Snooker: Stephen Lee match-fixing case begins

STEPHEN Lee begins the battle to save his career in earnest today when the fixing case levelled against him by the World Professional Billiards and Snooker Association begins.

Stephen Lee. Picture: PA

The former world No 5 has won five ranking tournaments in a 20-year career that was put on hold last October when he was placed under suspension.

Trowbridge-based Lee, 38, is determined to return to the main tour and has protested his innocence.

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The WPBSA announced in February that Lee had a “case to answer” over alleged breaches of rules in eight matches, four played at the 2008 Malta Cup, two at the 2008 UK Championship, one at the 2009 China Open and one at the 2009 World Championship.

The WPBSA said it had examined information from the Gambling Commission, West Midlands Police and third parties in relation to the allegations. The three-to-five-day hearing will be conducted by the independent organisation Sport Resolutions and is expected to be in Bristol, where the WPBSA is based. The tribunal will be chaired by Adam Lewis QC, an experienced sports lawyer.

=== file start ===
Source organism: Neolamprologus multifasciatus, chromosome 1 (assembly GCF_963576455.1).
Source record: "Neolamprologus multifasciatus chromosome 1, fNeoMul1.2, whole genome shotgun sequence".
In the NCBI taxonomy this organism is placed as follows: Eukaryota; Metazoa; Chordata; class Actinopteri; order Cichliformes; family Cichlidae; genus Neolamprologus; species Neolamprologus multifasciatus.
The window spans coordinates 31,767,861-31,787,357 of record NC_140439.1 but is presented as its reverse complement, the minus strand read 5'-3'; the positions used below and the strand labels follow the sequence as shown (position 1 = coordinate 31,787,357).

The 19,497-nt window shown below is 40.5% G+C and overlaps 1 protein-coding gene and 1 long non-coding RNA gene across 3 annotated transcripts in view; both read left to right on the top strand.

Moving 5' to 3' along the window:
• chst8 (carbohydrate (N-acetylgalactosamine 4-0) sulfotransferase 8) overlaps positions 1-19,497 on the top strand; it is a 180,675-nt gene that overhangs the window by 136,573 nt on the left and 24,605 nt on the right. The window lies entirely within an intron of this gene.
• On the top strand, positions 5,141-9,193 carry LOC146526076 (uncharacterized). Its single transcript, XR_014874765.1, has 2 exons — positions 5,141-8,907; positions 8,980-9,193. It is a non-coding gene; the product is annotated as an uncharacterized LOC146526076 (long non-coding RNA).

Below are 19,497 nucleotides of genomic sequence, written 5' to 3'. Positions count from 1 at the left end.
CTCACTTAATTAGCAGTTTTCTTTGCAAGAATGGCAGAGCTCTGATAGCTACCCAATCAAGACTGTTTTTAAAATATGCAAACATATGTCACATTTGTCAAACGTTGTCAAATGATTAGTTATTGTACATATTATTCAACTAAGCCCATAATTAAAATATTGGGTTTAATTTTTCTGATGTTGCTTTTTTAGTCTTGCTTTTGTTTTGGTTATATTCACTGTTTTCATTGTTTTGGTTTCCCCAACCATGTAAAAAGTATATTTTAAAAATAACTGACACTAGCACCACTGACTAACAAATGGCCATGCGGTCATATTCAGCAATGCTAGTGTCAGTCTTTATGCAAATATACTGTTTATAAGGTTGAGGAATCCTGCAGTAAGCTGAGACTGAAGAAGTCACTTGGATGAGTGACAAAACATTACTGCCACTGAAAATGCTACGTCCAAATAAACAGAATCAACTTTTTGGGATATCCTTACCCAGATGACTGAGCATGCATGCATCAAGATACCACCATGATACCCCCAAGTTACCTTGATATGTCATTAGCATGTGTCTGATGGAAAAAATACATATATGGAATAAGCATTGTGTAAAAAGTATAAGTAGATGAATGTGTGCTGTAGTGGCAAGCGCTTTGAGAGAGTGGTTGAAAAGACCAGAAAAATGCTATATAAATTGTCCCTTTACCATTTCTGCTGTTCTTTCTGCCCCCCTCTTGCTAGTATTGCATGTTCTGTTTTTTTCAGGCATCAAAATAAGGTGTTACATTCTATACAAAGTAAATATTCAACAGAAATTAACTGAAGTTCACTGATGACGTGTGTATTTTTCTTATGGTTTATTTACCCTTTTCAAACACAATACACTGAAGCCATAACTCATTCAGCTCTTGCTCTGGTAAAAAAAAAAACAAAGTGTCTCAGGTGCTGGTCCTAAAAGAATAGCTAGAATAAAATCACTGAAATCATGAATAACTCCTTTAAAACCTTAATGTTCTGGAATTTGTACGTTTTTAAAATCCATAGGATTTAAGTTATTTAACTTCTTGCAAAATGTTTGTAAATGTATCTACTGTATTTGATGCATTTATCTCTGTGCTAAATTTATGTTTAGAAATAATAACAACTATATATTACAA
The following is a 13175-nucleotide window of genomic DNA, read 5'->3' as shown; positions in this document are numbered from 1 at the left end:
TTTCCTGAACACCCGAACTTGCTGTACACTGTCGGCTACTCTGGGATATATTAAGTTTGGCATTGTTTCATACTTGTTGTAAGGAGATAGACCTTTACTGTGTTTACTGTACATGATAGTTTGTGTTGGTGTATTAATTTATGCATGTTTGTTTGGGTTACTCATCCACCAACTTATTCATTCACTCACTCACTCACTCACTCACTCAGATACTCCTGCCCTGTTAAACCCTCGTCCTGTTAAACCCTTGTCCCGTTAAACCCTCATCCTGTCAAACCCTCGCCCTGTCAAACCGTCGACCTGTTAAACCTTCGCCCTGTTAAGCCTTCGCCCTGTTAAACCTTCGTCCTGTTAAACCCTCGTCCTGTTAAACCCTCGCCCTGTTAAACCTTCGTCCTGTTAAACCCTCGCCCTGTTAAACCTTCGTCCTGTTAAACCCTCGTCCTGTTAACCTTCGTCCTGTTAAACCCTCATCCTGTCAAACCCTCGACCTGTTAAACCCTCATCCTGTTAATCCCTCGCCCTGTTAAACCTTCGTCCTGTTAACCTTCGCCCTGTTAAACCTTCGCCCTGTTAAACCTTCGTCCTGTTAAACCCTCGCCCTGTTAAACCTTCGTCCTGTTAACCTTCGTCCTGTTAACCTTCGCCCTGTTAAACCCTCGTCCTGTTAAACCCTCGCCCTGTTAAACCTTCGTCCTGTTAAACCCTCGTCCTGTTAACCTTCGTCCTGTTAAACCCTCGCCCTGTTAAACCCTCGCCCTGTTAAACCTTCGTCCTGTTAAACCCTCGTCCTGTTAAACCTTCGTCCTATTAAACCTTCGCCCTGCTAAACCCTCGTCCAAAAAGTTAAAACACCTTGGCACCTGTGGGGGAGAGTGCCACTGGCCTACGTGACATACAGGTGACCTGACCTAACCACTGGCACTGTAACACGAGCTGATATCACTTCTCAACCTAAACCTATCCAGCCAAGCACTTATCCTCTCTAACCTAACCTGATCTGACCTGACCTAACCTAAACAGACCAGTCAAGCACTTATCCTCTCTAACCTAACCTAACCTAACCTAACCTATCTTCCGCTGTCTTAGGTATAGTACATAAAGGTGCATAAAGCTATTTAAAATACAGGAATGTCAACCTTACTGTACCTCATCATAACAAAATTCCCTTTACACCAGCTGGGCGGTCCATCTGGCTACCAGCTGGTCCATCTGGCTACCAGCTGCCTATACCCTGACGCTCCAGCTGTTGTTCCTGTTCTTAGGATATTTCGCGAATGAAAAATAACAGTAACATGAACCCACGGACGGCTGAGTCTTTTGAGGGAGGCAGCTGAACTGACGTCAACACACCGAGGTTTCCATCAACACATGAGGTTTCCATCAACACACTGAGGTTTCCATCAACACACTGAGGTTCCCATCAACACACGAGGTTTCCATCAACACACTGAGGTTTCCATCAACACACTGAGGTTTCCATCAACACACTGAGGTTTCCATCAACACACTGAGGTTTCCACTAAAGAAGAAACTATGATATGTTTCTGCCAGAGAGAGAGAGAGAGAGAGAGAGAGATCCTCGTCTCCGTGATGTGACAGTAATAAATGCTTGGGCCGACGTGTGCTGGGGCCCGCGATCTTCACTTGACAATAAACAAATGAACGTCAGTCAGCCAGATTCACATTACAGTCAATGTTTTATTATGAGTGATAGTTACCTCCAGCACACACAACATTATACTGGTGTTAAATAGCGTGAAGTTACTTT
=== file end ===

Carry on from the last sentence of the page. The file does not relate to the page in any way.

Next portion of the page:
World Snooker had been keen to keep the location private, having seen a media scrum outside the London law offices where John Higgins was cleared in September 2010 of match-fixing allegations. Higgins was found guilty of minor offences, resulting in a six-month ban and £75,000 fine.

After being charged by the WPBSA, Lee’s legal team said he was “shocked by the suggestions” and said his suspension and the allegations were having a “considerable” impact on him and his family.

World Snooker chairman Barry Hearn has previously warned that players found guilty of match-fixing risk life bans and should not be given a second chance. “If you mess around with this, it’s life,” he said in 2011. “All the things you built up, all the things that have been given to you, are going to be lost.”

Joe Jogia was handed a two-year ban in July 2012 after an investigation into suspicious betting patterns on one of his matches but his offences were said to be “at the lower end”.

Australian Quinten Hann was banned for eight years in 2006 for match-fixing offences after a newspaper sting in which he accepted a proposal to lose a China Open match.

While Hann remains suspended, South African Peter Francisco has returned to the game at a low level after a five-year match-fixing ban in 1995, after his 10-2 loss to Jimmy White at the World Championships.